International Anthems for the Human Race
Artist: All Star United
Label: Essential Records
Length: 14 songs / 50:18
A cursory listen to All Star United's sophomore release could leave some listeners worried about the band's grasp of humility--especially since in the second track they proclaim themselves "the greatest band in the world." But that listener would merely be unfamiliar with Ian Eskelin and company's brand of satire. Mixing two fairly equal doses of entertainment and commentary, this is a strong progression following their debut.
Some say that there is nothing new under the rock'n'roll sun, and musically this album doesn't do a huge amount to battle that notion. While there may not be anything particularly new in the music, All Star United are entertainers of the highest caliber. Consequently, their very British pop music has a breezy appeal that is difficult to resist. The strong Oasis and Brit-pop overtones have been moderately reduced this time around, and replaced with a chunkier guitar-pop sound. The band also slow things slightly on several songs and include a few hidden extras, including a speeded-up version of the title song, which is something else entirely, sounding rather space-aged.
Another danger for bands with such a breezy sound is that when they slow things down they often sound drawn out. A couple of tracks do verge in this direction, such as "Thank You, Goodnight," but the standout track for me is another of the mellower ones included, "If We Were Lovers." This easy, laid back song takes a little surf influence and a pinch of the late 80's to give a lazy-day at the beach feel which drives the song along nicely.
The lyrics are again a mixture of obviously God-praising verses and a few sideways glances at culture, both Christian-oriented or otherwise. "Popular Americans" is a prime example of the latter:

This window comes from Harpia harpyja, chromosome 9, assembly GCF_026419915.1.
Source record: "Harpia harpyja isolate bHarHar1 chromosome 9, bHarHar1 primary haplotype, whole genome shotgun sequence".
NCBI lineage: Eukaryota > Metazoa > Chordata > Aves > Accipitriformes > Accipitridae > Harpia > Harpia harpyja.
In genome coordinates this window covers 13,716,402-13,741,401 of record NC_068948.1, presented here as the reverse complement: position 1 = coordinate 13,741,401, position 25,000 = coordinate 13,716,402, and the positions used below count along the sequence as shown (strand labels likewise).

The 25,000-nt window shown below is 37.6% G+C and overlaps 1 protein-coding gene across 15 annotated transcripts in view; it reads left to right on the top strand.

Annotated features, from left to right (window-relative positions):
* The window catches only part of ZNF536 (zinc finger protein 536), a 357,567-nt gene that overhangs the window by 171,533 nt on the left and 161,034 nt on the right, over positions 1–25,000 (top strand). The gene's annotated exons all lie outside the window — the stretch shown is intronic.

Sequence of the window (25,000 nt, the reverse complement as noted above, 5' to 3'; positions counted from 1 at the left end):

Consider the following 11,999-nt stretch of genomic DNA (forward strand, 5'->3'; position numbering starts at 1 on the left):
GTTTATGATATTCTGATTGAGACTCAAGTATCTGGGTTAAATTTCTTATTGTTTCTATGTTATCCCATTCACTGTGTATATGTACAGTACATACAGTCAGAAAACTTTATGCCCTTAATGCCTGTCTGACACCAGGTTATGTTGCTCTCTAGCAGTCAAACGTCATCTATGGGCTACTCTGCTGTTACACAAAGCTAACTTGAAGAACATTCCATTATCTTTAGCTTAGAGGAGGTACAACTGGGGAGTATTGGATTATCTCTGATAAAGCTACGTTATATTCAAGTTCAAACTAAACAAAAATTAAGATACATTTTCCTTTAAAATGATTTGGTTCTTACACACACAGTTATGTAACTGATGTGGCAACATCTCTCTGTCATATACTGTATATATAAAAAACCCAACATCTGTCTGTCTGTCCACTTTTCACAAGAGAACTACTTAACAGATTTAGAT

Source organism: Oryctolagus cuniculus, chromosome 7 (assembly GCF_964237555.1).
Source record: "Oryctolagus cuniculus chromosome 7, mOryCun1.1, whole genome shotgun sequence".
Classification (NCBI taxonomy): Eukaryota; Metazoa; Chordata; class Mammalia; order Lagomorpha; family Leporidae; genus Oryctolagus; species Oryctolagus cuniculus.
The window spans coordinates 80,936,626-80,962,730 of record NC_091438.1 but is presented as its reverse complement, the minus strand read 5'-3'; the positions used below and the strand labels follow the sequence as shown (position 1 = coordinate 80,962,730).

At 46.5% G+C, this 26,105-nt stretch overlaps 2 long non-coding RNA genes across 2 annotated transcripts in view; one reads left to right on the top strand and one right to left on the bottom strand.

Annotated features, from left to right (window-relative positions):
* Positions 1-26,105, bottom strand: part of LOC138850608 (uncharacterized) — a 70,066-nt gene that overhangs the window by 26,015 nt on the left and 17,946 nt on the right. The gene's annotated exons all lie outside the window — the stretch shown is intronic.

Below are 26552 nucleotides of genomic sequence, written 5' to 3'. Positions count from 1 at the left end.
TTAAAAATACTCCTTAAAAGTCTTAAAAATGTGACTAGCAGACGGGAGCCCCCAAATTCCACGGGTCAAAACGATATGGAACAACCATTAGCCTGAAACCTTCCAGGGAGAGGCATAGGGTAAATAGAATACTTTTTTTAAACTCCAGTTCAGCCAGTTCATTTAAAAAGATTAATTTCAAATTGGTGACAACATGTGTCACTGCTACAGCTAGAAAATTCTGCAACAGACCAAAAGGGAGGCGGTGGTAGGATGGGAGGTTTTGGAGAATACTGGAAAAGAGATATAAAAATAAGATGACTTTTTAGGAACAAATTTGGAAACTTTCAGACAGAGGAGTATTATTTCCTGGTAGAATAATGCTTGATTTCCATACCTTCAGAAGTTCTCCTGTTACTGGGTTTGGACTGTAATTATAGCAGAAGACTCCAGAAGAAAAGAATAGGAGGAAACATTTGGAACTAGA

In the spirit of "if it ain't broke, don't fix it, just tweak
it a bit," All Star United have recently released their second album, which
largely resembles and expands on their signature sound from their self-titled
debut. The budget for International Anthems for the Human Race was
considerably larger than for their first, resulting in a bigger, bolder,
and more brash All Star United presentation. In fact, so much so that you
can imagine producer, engineer, and mixer Neill King mirthfully cranking
the Big, Bold, and Brash buttons all the way to a Spinal Tap Eleven, resulting
in an audio roller coaster with more thrills than chills. Maybe a bit too
many thrills, at the expense of variety.
The majority of these songs are whipped together in a dense arrangement where virtually every featured instrument bubbles along at the top of the mix. All the time. Consequently, the album is sustained at a high plateau, with few valleys in between for a refreshing break from the dizzying effects of the upbeat material. "I Need You Now" is a stand-out cut on this album precisely because it offers more variety in tone and energy than the rest of the cuts. Having said that, this whirlwind of an album has plenty of sonic variety within and between tracks in terms of style and effects, just delivered at a consistently optimistic and frenzied pace. Nevertheless, All Star United have created a truly plucky power-pop effort with plenty of British panache, ranging in mostly Brit-pop styles influenced all the way from Abba, through Elton John, onto Squeeze and Tears for Fears, and even to Stevie Wonder. On one of the hidden tracks and album highlights, "Hurricane Baby," the band does their best Brian Setzer imitation on a song that could have been ripped from the greater Stray Cat catalogue. A few other tracks, like "Theme From Summer," feature Beach Boys-type harmonies, and some of the album's keyboard bits are reminiscent of the Theramin (a goofy instrument seemingly plucked from a sci-fi B-movie) first made famous in "Good Vibrations." For the most part, however, the band stays on course in a singular sound somewhere between the Beatlesque pop of PFR and the modern day grooves of Oasis, with a cheerfully schmaltzy quality that only a true power pop phenomenon can successfully muster.